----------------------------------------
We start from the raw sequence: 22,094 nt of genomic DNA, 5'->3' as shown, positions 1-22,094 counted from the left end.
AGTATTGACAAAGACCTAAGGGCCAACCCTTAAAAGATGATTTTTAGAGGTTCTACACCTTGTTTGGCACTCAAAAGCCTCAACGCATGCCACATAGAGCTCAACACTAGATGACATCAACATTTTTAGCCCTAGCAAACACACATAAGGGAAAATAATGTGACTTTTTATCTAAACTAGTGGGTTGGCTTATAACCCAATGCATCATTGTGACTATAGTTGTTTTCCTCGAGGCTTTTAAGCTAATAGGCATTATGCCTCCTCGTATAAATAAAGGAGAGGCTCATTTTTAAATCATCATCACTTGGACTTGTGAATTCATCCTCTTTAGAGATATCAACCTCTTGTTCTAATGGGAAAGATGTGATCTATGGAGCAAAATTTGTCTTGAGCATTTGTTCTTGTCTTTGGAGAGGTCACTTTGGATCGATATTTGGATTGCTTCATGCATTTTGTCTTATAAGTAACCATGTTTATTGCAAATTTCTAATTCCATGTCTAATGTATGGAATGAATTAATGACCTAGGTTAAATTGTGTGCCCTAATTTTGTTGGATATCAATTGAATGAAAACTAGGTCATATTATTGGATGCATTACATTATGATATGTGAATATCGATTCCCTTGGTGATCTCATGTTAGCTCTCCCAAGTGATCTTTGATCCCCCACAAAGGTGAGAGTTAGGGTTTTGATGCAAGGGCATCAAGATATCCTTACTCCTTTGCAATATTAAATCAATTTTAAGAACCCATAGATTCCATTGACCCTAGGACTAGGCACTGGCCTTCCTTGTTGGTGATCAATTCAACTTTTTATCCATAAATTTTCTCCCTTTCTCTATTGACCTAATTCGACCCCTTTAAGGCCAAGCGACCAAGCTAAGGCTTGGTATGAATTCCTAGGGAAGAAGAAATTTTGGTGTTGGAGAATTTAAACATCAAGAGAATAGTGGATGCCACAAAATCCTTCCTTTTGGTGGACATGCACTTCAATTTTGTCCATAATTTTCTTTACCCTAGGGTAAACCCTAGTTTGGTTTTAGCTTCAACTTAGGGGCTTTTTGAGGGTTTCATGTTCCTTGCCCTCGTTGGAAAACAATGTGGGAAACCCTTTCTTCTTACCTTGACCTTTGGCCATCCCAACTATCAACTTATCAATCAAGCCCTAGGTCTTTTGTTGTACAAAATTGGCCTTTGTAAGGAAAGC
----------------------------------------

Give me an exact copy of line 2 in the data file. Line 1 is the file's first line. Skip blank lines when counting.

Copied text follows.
AGTATTGACAAAGACCTAAGGGCCAACCCTTAAAAGATGATTTTTAGAGGTTCTACACCTTGTTTGGCACTCAAAAGCCTCAACGCATGCCACATAGAGCTCAACACTAGATGACATCAACATTTTTAGCCCTAGCAAACACACATAAGGGAAAATAATGTGACTTTTTATCTAAACTAGTGGGTTGGCTTATAACCCAATGCATCATTGTGACTATAGTTGTTTTCCTCGAGGCTTTTAAGCTAATAGGCATTATGCCTCCTCGTATAAATAAAGGAGAGGCTCATTTTTAAATCATCATCACTTGGACTTGTGAATTCATCCTCTTTAGAGATATCAACCTCTTGTTCTAATGGGAAAGATGTGATCTATGGAGCAAAATTTGTCTTGAGCATTTGTTCTTGTCTTTGGAGAGGTCACTTTGGATCGATATTTGGATTGCTTCATGCATTTTGTCTTATAAGTAACCATGTTTATTGCAAATTTCTAATTCCATGTCTAATGTATGGAATGAATTAATGACCTAGGTTAAATTGTGTGCCCTAATTTTGTTGGATATCAATTGAATGAAAACTAGGTCATATTATTGGATGCATTACATTATGATATGTGAATATCGATTCCCTTGGTGATCTCATGTTAGCTCTCCCAAGTGATCTTTGATCCCCCACAAAGGTGAGAGTTAGGGTTTTGATGCAAGGGCATCAAGATATCCTTACTCCTTTGCAATATTAAATCAATTTTAAGAACCCATAGATTCCATTGACCCTAGGACTAGGCACTGGCCTTCCTTGTTGGTGATCAATTCAACTTTTTATCCATAAATTTTCTCCCTTTCTCTATTGACCTAATTCGACCCCTTTAAGGCCAAGCGACCAAGCTAAGGCTTGGTATGAATTCCTAGGGAAGAAGAAATTTTGGTGTTGGAGAATTTAAACATCAAGAGAATAGTGGATGCCACAAAATCCTTCCTTTTGGTGGACATGCACTTCAATTTTGTCCATAATTTTCTTTACCCTAGGGTAAACCCTAGTTTGGTTTTAGCTTCAACTTAGGGGCTTTTTGAGGGTTTCATGTTCCTTGCCCTCGTTGGAAAACAATGTGGGAAACCCTTTCTTCTTACCTTGACCTTTGGCCATCCCAACTATCAACTTATCAATCAAGCCCTAGGTCTTTTGTTGTACAAAATTGGCCTTTGTAAGGAAAGC